Beaver families, known as colonies, generally consist of two adults, the current year’s young, as well as the young from the previous one to two years. The oldest siblings leave the family to establish their own colony before the newest kits are born. As the beaver population grows, so do the number of beavers looking for their own territory. New colonies are limited by food and habitat availability.

These young adult beavers follow the region’s waterways and green corridors from Welkinweir, traveling down Beaver Run, on to French Creek, where there are signs of beaver activity along the creek into Phoenixville. Eventually they arrive at the Schuylkill River, as evidenced by beaver activity noted in Fairmount Park.

Return of the beavers is not all good news, though. Their spread into human-populated areas causes concerns and conflicts. For example, beavers take down trees for food, building lodges and damming waterways, which can cause flooding on property or in transportation corridors.

For Welkinweir, the many benefits of beavers outweigh the downsides. Our beavers offer great educational opportunities as visitors view the evidence of their work, and everyone gets a kick out of hearing the tail slap! Plus, we’ve learned how to protect trees we don’t want beavers to bother and have tools that enable easier cleanup of their dam building.

Ecological Benefits

Visiting STEM class checks out beaver dams, which can be 6 feet high and 12 feet wide.

Beavers are considered a keystone species: one that has a disproportionately large effect on its natural environment relative to its abundance. Predators, like wolves, can also be keystone species by preventing any one species from becoming dominant.

Through their engineering activity, beavers create, modify and maintain habitat and ecosystems through their dam building. This valuable activity has a large impact on biodiversity by providing habitat for many insect, bird, amphibian, mammal and fish species. Beaver dams can naturally restore healthy streams and watersheds, improve water quality, store sediments, filter out nutrients and other pollutants, and slow water, leading to less erosion during storms. The water exiting a beaver dam is often cooler, which is beneficial for cool water fish like trout and salmon, and the openness of the design of the dam allows for fish passage.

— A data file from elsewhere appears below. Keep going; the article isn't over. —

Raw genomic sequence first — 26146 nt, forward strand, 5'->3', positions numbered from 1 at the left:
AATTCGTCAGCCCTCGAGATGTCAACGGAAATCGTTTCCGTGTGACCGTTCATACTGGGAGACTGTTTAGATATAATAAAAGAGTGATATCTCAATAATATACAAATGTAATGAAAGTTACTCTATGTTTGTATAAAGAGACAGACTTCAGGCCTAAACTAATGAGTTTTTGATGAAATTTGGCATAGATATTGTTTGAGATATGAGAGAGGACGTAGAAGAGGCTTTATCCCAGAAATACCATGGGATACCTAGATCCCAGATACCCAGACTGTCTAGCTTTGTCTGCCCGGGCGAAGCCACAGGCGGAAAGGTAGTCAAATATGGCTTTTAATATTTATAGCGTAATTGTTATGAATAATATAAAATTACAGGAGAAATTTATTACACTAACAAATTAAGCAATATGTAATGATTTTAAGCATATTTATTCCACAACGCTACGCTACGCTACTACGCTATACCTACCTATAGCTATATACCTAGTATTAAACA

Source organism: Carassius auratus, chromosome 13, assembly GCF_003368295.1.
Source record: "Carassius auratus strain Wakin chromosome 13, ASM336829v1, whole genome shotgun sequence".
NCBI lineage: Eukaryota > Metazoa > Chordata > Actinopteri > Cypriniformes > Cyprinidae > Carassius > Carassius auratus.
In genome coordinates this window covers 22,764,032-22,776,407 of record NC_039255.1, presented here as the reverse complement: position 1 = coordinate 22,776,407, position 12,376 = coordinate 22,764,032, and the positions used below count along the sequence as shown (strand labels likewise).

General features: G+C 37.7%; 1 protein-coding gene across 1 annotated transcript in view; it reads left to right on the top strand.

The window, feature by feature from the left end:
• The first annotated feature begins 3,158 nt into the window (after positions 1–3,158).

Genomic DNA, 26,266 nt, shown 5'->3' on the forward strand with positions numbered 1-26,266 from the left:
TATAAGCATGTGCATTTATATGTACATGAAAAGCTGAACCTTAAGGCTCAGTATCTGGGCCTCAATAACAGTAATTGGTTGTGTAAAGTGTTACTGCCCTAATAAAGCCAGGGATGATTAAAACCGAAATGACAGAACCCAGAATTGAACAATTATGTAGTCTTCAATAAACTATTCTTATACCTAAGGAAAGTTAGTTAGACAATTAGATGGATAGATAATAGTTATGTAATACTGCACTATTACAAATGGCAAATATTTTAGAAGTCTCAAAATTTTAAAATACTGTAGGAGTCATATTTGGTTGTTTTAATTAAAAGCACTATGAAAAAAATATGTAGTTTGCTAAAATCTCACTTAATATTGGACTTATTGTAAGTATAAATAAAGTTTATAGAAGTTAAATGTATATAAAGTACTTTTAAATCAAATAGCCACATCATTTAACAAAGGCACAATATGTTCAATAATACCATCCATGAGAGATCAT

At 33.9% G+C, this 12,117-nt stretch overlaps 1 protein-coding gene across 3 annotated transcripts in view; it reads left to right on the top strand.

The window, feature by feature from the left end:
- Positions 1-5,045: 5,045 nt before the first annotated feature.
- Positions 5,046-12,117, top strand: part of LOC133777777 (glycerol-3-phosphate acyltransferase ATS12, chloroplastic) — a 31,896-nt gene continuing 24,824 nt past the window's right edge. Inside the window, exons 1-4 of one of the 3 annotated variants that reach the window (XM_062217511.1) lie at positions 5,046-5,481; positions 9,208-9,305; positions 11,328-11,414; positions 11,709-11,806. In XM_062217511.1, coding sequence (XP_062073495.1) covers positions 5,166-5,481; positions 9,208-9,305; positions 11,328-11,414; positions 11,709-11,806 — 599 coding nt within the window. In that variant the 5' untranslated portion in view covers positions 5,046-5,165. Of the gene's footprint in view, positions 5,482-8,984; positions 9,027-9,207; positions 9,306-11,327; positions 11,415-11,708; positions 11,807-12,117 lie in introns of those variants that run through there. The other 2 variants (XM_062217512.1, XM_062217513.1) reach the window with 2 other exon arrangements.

A tell-tale trail made by a beaver entering a pond

In the western U.S., where drought has adversely affected rivers and created conflicts between users of the rivers, many conservation organizations consider beavers “restoration contractors,” improving aquatic and river systems for far less money than traditional engineered solutions. Where beavers have been successfully reestablished, the improved habitat has enhanced salmon spawning and rearing and has multiple benefits in countering climate change effects.

Here in the East, the benefits of beaver activity to reduce runoff sediments, flooding and erosion are being noticed, and many more groups are finding ways to incorporate beavers into their restoration work. At the 2020 inaugural BeaverCON — a conference sharing the latest research and best management of “nature’s engineer,” the North American beaver — held near Baltimore, Maryland, the theme that emerged was: “We humans need a major re-education on the place of beavers in our landscape … western society needs more beaver believers … to rethink the path towards healthy watersheds.”

We at Welkinweir are beaver believers.

Welkinweir is a 224-acre arboretum and nature preserve, where history, horticulture and habitat meet. Located in East Nantmeal Township, 1368 Prizer Rd., Pottstown, Welkinweir is free and open Monday to Friday, 9 a.m. to 4:30 p.m. 610-469-7543;